After signing his first professional contract within a span of
days of teammate Tim Konsorada in early June, then Brandon Wheat King defenseman
Ole-Kristian Tollefsen probably
figured he’d spend another season alongside his captain, making
the jump to the professional ranks together, as teammates.
Instead, Tollefsen is some 3000 miles away with the Syracuse Crunch, in
his first season of professional hockey, and his first season without
his Brandon Wheat King leader, teammate and friend at his side. Meanwhile,
the Columbus Blue Jackets optioned Brandon Wheat Kings captain Tim Konsorada back to his Western
Hockey League club.
seemed like the best thing to do was to get
another year in junior under my belt and build my confidence,”
explained Konsorada. “This is the best place for me to play this
season, and develop as a player.”
It’s been the place the Lamont, Alberta native has spent parts
of the last five years developing. After being drafted in the first
round, 13th overall in the 1999 Western Hockey League’s Bantam Draft,
Konsorada has spent every season since draping the yellow and gold of
the Wheat Kings on his chest.
While Konsorada has no chance to eclipse Dwayne Gylywoychuk‘s club record 323
games set from 1989-1994, he certainly will have his total closer to the top. In fact, had he not missed nearly the entire 2003-04 season with what originally was
thought to be necessary season ending shoulder surgery in September, Konsorada
may very well have the title on his own. Losing a season of development
was more of a concern than the shot at a club record to the
right-winger turned centerman.
was really difficult,” began Konsorada, who after tonight now sits with
20 points on the season after a 5-5 tie against the Calgary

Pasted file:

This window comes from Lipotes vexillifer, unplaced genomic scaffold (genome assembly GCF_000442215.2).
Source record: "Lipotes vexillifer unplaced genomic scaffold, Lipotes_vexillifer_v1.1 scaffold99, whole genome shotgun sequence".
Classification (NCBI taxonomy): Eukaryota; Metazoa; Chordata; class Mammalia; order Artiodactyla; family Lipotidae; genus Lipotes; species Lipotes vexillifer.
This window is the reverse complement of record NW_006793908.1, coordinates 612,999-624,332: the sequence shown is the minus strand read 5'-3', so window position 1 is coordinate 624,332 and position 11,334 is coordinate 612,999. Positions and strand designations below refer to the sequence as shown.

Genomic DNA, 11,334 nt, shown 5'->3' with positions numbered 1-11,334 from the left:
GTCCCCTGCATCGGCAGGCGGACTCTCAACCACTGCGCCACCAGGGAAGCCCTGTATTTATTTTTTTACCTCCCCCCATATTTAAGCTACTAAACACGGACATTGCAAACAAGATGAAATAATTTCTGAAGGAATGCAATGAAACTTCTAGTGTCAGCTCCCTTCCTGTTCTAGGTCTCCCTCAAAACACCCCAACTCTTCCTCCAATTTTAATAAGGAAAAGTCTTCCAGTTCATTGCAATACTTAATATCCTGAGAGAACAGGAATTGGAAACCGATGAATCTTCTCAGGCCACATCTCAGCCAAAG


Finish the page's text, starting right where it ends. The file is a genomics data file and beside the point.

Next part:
Hitmen, the leader in assists. “I had a hard time with
(the injury). When I got back I really didn’t find my game.”
Konsorada managed to skate in 25 games last season, and suit up
for 11 playoff games as well. Through those 25 games, Konsorada managed
a respectable point total, with 21 points in the regular
season and another 7 points in the postseason. Konsorada
didn’t appear comfortable on the ice in his return, however, with his
shoulder clearly not at 100 percent. A clear indication of this came during
playoff time, when the defensively responsible winger was -12 over the
course of that 11-game span.
With a full offseason to relax and rehab his shoulder, Konsorada
returned to the Brandon Wheat Kings set on erasing the 2003-04 season
from everyone’s memory banks.
“This is a
big year for
me,” said Konsorada before beginning to rattle off his goals for the
2004-05 season. “I didn’t play at all last year. I need it to play
back on track, play a full season, and get my confidence back.”
appears as though the 168th overall selection in the 2002 National
Hockey League Entry Draft is doing just that. Konsorada is already just
one point behind his entire point total from last season, despite
playing eight fewer games. While Konsorada has always been skilled,
perhaps he’s using last season as a little extra motivation or
incentive, feeling he has something to prove.
“I think a
from last year,” Konsorada agreed. “It was a really disappointing year for me last year, and
this year’s a whole new start for me, so I’m taking it like that.”
But for the
most part, the 6’1, 215-pound Konsorada is more then ready to let his
on-ice performance speak louder then the words out of his mouth.
Copyright 2004 Hockey’s Future. Do not duplicate without permission of the editorial staff.